My thoughts on food and healthy eating habits run a similar narrative to other wellness topics that I’ve written about, which is usually based on my past experiences and current lifestyle habits influenced by ancestral health principles. I use the word food instead of nutrition simply because I lack the credentials and scientific background to claim authority. In future Nutrition posts I will leave that up to Registered Dietitians that I’ve collaborated over the years including my wife who has a Phd in Nutrition.
First, my history with food. I grew up middle class with a stubborn dad who loved meat, and a caring, homemaker mom who catered to my dads food preferences. According to my dad and many of his generation, a meal was not a meal unless your plate was half filled with meat. After I graduated from high school and moved out on my own, I continued to eat as I was raised, often stopping by my parents house for dinner. Being an eager to please son and an impulsive young adult on the go, I didn’t give much thought to my meat rich, fiberless, fast-food diet. However, (and this is where it gets a little personal), I had to endure years of painful constipation and trips to the doctors office to treat hemorrhoids until I finally realized that my diet and eating habits had to change. The unacceptable alternative was being subjected to uncomfortable doctor exams, and handed prescriptions for stool softeners and fiber supplements.
Looking back, changing my diet and eating habits was the first time I made a conscious effort towards improving my health. Due to my genetics and active lifestyle, I was never overweight, however, I can relate to those who have tried dieting without much success. There will be other articles written about weight-loss, but for now, I’ll just say that if you want to lose weight (or have regular bowel movements for that matter), no amount of exercise will counteract a poor diet.
Years ago, when I was a young working adult, my lifestyle and eating habits were not much different from my friends. It was more convenient to get my meals already prepared or on the go, than to plan, grocery shop and prepare meals for myself. The transition to a whole food, mostly plant-based diet where I had to prepare and cook my own meals was a lifestyle habit that took years in the making and is still evolving. As you’ve often heard me say about exercise, and can be applied to healthy eating, practice doesn’t make perfect, it makes steady progress.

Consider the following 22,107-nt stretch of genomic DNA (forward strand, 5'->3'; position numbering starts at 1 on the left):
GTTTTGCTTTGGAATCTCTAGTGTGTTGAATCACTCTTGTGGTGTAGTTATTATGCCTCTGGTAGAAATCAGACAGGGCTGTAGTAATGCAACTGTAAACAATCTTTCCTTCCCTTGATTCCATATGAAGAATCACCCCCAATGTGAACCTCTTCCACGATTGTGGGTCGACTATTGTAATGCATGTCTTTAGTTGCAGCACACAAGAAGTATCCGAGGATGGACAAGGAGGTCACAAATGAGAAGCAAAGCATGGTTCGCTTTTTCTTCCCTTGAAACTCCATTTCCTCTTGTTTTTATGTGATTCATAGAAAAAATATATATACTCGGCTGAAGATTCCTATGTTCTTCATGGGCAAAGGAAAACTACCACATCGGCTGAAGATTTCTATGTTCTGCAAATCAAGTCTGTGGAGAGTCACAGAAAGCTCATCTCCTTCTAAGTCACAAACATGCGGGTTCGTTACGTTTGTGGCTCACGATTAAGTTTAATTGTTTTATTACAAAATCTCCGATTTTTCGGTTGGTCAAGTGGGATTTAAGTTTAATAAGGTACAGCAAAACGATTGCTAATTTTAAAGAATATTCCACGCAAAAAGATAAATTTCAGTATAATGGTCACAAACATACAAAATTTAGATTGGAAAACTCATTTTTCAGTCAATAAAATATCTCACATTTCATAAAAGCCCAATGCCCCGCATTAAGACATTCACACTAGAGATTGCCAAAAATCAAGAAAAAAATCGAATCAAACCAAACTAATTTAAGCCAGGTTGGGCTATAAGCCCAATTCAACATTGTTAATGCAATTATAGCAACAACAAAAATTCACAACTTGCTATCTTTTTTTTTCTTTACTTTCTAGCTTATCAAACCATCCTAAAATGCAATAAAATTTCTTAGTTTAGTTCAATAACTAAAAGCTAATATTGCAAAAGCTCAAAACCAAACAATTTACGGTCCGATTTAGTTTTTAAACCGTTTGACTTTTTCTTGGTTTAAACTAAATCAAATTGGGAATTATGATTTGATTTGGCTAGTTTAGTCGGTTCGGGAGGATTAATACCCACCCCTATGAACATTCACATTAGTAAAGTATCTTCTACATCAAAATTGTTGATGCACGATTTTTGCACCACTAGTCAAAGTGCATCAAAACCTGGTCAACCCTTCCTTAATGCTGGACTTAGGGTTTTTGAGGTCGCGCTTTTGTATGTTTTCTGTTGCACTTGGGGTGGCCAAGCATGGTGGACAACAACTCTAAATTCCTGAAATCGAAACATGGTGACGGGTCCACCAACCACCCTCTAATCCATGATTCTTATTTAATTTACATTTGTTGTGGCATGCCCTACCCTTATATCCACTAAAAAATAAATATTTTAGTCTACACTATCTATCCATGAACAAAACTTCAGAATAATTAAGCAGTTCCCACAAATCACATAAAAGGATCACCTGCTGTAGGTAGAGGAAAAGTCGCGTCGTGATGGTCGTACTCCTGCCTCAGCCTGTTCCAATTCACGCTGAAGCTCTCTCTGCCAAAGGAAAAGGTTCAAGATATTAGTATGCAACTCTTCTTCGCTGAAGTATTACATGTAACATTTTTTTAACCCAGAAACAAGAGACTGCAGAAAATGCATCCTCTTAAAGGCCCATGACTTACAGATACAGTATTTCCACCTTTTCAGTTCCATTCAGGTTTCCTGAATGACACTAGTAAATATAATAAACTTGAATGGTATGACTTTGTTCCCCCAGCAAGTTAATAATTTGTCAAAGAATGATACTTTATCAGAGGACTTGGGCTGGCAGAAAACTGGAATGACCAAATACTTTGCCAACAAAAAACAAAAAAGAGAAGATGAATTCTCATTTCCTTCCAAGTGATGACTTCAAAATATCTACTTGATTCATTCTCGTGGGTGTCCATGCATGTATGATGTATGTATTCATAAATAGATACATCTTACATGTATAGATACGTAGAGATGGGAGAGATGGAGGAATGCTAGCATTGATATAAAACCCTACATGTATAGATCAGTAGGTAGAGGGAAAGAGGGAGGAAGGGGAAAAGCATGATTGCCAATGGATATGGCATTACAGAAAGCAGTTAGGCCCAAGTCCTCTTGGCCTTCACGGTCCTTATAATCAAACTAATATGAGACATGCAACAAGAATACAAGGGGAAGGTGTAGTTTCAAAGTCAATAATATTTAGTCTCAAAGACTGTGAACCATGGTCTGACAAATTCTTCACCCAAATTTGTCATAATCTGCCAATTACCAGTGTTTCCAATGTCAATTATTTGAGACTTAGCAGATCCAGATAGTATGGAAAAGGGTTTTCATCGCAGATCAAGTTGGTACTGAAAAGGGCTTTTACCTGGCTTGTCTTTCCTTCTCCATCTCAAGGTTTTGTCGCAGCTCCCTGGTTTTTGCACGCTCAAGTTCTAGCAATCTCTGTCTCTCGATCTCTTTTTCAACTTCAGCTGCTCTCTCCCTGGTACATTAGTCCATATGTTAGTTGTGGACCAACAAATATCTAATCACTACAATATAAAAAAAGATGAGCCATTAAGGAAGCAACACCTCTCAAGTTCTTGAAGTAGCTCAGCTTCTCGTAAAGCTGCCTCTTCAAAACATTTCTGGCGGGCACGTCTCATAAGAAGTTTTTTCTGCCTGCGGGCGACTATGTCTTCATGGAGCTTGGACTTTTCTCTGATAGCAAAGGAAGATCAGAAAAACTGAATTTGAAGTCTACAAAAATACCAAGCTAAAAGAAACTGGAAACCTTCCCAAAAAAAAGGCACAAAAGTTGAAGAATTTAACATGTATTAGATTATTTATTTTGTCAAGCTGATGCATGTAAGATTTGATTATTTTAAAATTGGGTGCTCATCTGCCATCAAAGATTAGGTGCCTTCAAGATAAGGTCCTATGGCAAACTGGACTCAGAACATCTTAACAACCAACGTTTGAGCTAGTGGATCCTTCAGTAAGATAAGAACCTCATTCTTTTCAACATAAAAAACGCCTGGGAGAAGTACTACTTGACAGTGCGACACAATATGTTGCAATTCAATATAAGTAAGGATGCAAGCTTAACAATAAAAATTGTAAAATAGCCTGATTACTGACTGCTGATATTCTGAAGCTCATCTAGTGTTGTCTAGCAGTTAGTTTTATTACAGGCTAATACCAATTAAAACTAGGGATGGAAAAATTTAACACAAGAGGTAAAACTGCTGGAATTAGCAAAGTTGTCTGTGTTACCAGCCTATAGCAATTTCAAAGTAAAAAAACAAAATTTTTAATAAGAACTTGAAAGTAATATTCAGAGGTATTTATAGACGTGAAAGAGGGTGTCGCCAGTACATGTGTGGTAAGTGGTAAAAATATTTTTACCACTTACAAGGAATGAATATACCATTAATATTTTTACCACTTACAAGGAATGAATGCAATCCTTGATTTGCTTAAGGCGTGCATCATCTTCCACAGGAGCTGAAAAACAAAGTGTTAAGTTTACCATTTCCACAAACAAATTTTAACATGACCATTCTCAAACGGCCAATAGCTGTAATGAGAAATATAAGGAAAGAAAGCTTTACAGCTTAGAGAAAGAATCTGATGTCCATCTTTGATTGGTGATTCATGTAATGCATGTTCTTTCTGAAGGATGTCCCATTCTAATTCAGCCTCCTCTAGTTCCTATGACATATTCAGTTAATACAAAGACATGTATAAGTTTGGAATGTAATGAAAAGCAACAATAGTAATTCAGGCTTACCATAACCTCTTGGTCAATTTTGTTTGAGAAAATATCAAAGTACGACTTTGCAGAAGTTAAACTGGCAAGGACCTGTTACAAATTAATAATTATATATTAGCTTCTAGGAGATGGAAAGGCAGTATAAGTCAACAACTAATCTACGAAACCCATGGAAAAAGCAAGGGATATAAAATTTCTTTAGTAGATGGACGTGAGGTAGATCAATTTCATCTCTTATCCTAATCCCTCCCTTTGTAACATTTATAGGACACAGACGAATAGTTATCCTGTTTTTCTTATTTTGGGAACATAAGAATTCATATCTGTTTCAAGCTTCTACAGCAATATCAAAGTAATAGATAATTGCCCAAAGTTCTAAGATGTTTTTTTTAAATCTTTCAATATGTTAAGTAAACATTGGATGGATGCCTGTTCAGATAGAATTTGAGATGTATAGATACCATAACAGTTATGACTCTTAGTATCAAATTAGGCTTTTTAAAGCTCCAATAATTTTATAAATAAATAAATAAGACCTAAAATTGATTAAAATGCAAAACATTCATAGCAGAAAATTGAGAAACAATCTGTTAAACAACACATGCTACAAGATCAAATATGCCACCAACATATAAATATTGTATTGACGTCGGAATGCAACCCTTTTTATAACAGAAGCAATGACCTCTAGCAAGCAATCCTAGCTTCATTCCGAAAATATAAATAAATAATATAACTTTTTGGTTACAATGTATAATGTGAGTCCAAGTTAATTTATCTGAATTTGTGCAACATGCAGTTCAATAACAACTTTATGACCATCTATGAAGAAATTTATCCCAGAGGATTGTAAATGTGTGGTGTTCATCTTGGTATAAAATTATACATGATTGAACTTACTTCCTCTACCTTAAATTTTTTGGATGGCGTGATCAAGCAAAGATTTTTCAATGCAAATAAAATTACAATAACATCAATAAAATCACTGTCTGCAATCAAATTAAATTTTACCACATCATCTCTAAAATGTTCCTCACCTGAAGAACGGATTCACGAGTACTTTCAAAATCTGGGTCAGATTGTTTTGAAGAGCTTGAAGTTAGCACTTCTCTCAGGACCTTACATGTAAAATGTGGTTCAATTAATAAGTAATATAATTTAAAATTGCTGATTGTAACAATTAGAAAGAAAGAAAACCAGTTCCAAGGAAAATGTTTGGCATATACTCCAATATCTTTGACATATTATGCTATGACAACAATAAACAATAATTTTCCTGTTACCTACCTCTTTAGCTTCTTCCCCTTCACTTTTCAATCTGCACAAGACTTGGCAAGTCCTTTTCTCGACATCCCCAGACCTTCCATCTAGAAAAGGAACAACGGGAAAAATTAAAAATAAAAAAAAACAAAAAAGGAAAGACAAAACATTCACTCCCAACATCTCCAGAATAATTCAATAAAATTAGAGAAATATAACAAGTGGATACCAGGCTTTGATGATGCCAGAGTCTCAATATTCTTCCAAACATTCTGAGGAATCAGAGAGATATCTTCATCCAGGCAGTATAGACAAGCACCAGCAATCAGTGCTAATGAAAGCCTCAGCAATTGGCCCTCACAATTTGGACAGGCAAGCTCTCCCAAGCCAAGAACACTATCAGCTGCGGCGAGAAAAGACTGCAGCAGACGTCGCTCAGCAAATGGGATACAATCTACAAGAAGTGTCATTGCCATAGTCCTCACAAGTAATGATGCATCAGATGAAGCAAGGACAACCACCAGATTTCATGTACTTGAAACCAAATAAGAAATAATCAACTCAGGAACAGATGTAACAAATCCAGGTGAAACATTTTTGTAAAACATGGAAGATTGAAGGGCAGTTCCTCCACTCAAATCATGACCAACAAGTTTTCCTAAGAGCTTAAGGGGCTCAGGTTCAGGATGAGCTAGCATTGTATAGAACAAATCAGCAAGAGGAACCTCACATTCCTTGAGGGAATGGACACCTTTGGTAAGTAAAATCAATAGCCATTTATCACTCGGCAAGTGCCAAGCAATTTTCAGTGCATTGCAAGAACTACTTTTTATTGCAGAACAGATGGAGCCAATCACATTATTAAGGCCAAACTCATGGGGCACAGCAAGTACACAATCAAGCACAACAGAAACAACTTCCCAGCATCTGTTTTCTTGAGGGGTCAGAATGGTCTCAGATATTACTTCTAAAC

With the help of a couple of Moosewood cookbooks, I started to significantly reduce dairy and animal products, primarily red meats, shop the produce isles and from my perspective, learn how to cook for a healthier way of eating! For those who are not familiar with Moosewood cookbooks, the one I used the most and highly recommend is Moosewood Restaurant Cooks At Home. They are mostly vegetarian, time-saving recipes that offer wonderful flavors from ethnic cuisines around the world. If I were to pin-point a particular food group that made the biggest difference in my diet it would be legumes. (See recipes for Caribbean Black Beans, and Curried Chickpeas and Tofu). But, the real difference maker comes from an ancestral perspective and food writer, Michael Pollan who encourages people to try not to eat anything your great-grandmother wouldn’t recognize and learn how to cook! You can read more about ancestral eating from this link. https://psychologyofeating.com/ancestral-eating/
Today, I share the grocery shopping duties with my wife, spending more time in the produce isles and buying more whole foods (sometimes lean meats), than overly processed foods. We prepare, cook, and eat most dinners at home, especially during the pandemic which has limited our access to restaurants or going out to eat. I attribute my current food choices and eating habits for resolving my health issues that I endured many years ago. As your coach and publisher of the Be Resilient Project, I strive towards helping you overcome barriers to living a healthy, more vital life. Don’t dismiss nutrition, or what you eat and how you eat as part of the Be Resilient optimal health equation.
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